Thursday, June 28, 2012

Milwaukee's declining crime rate under review

Milwaukee's police department has misreported more than 5,300 violent assaults since 2006.  An internal department audit shows that 20% of aggravated assaults were underreported as lesser offenses that didn't get counted in the city's violent crime rate during that time.

The findings are consistent with a Milwaukee Journal Sentinel investigation last month of a more-limited pool of cases that identified in excess of 500 misreported serious assaults over a three-year period and another 800 cases that fit the same pattern.

Reported violent crime rates are more and more coming under scrutiny.  As homicide rates creep up in some cities--and medical trauma units continue to improve treatment for gun shot wounds--some practitioners are concerned that violent crime rates are being manipulated.

The department's review suggests the problem is much deeper than had been reported and has existed for a longer period, including before Police Chief Edward Flynn's tenure began in 2008.

Flynn said that despite thousands of crime coding errors, their review showed violent crime is still down by double digits - a 25% decrease since 2007, reported the Journal Sentinel.

According to the Journal Sentinel, the under-coding error rate was 23% in the two years before Flynn came to Milwaukee, compared with 19% since his arrival in 2008. When the FBI reviews crime data reported by states, the goal is to find less than a 2% error rate for all crimes, said Daniel Bibel, former president of the Association of State Uniform Crime Reporting Programs. An under-reporting error rate of 20% for aggravated assaults is 10 times higher than the accepted standard.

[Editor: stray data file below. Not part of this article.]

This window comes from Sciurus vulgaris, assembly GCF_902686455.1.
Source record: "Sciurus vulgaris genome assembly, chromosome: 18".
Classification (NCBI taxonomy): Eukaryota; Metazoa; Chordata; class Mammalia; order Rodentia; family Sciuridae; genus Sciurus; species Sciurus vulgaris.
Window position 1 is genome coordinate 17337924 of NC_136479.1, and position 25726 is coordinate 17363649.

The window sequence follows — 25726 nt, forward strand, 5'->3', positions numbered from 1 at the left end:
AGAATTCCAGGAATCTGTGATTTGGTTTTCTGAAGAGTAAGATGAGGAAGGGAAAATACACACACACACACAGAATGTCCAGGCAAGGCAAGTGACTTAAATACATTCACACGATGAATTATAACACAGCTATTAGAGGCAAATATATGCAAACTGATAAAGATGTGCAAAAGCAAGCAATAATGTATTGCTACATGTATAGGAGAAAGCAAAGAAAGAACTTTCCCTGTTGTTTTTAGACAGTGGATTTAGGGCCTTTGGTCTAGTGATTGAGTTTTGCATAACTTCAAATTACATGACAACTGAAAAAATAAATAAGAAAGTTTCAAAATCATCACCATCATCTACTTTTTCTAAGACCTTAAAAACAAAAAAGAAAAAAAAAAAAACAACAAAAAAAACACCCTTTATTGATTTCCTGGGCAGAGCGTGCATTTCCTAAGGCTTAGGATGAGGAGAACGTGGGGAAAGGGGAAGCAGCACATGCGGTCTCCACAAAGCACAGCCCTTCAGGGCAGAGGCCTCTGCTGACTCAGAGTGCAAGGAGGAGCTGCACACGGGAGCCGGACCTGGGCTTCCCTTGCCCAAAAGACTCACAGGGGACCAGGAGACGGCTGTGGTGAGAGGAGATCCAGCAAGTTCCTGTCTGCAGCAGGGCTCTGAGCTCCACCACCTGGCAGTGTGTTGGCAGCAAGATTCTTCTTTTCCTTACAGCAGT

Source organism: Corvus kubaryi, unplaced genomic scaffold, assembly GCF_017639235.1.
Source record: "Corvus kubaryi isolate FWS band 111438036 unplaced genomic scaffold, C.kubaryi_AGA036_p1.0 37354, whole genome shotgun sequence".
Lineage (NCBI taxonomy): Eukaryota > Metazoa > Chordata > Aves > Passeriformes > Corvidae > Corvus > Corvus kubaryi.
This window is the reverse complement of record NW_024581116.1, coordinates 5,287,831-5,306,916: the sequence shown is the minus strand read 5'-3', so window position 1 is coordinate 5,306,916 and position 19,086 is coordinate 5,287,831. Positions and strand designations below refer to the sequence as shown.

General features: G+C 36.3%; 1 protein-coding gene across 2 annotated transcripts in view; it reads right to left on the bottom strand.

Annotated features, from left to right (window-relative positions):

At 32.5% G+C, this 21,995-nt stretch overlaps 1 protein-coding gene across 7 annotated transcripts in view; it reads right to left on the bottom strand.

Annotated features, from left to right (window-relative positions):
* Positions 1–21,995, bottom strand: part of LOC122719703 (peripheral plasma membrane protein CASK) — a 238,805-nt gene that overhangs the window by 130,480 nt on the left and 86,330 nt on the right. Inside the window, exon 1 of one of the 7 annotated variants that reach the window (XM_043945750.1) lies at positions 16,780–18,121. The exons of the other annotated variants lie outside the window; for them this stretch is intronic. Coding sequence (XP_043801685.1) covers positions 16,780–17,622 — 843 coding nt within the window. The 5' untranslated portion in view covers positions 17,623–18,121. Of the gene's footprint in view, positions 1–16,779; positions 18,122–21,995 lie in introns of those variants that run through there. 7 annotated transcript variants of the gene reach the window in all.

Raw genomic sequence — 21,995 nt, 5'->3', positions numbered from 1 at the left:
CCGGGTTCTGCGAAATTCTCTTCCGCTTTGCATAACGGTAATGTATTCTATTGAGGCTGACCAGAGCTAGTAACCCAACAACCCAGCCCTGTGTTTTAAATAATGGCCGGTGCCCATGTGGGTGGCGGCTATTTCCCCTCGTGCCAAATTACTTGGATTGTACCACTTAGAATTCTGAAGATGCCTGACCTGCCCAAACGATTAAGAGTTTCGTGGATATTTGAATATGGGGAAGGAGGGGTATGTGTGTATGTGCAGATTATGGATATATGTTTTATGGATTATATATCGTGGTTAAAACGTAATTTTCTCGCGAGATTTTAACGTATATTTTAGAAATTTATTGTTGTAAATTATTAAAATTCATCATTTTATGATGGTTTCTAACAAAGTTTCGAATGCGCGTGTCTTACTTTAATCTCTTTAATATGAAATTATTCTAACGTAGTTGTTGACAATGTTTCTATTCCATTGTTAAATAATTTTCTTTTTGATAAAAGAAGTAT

Journal Sentinel review found that Milwaukee police record clerks have routinely changed computer codes by hand in a way that removes serious assaults from the city's violent crime rate. Department officials acknowledged this was happening, blaming it on training issues.

The sample used in the periodic FBI audits typically covers hundreds of reports. The Journal Sentinel's investigation compared crime data to some 60,000 cases, which amounted to more than one-fifth of the 280,000 reported crimes in the period covered. Only the cases sent to prosecutors could be reviewed based on available data.

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